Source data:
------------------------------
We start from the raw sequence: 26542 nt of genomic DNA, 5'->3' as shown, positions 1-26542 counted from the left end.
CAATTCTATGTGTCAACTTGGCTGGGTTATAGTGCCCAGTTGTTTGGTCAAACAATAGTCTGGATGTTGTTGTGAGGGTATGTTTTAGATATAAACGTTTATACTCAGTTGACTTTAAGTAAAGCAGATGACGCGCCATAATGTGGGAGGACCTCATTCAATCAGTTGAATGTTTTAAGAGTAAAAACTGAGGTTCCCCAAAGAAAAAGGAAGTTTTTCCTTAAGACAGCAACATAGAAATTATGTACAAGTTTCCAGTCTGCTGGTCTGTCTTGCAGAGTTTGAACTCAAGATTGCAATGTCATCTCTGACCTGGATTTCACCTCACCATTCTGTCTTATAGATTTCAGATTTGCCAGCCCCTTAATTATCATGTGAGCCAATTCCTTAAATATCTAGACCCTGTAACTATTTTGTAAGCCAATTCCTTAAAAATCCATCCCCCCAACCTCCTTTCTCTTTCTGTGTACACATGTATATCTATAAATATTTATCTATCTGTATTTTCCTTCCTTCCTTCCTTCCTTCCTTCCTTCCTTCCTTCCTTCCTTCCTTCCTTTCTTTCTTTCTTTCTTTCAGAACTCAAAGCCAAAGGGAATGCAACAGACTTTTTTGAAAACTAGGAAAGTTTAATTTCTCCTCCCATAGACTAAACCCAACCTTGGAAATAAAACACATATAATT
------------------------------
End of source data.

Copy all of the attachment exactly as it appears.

We start from the raw sequence: 26542 nt of genomic DNA, 5'->3' as shown, positions 1-26542 counted from the left end.
CAATTCTATGTGTCAACTTGGCTGGGTTATAGTGCCCAGTTGTTTGGTCAAACAATAGTCTGGATGTTGTTGTGAGGGTATGTTTTAGATATAAACGTTTATACTCAGTTGACTTTAAGTAAAGCAGATGACGCGCCATAATGTGGGAGGACCTCATTCAATCAGTTGAATGTTTTAAGAGTAAAAACTGAGGTTCCCCAAAGAAAAAGGAAGTTTTTCCTTAAGACAGCAACATAGAAATTATGTACAAGTTTCCAGTCTGCTGGTCTGTCTTGCAGAGTTTGAACTCAAGATTGCAATGTCATCTCTGACCTGGATTTCACCTCACCATTCTGTCTTATAGATTTCAGATTTGCCAGCCCCTTAATTATCATGTGAGCCAATTCCTTAAATATCTAGACCCTGTAACTATTTTGTAAGCCAATTCCTTAAAAATCCATCCCCCCAACCTCCTTTCTCTTTCTGTGTACACATGTATATCTATAAATATTTATCTATCTGTATTTTCCTTCCTTCCTTCCTTCCTTCCTTCCTTCCTTCCTTCCTTCCTTCCTTCCTTTCTTTCTTTCTTTCTTTCAGAACTCAAAGCCAAAGGGAATGCAACAGACTTTTTTGAAAACTAGGAAAGTTTAATTTCTCCTCCCATAGACTAAACCCAACCTTGGAAATAAAACACATATAATT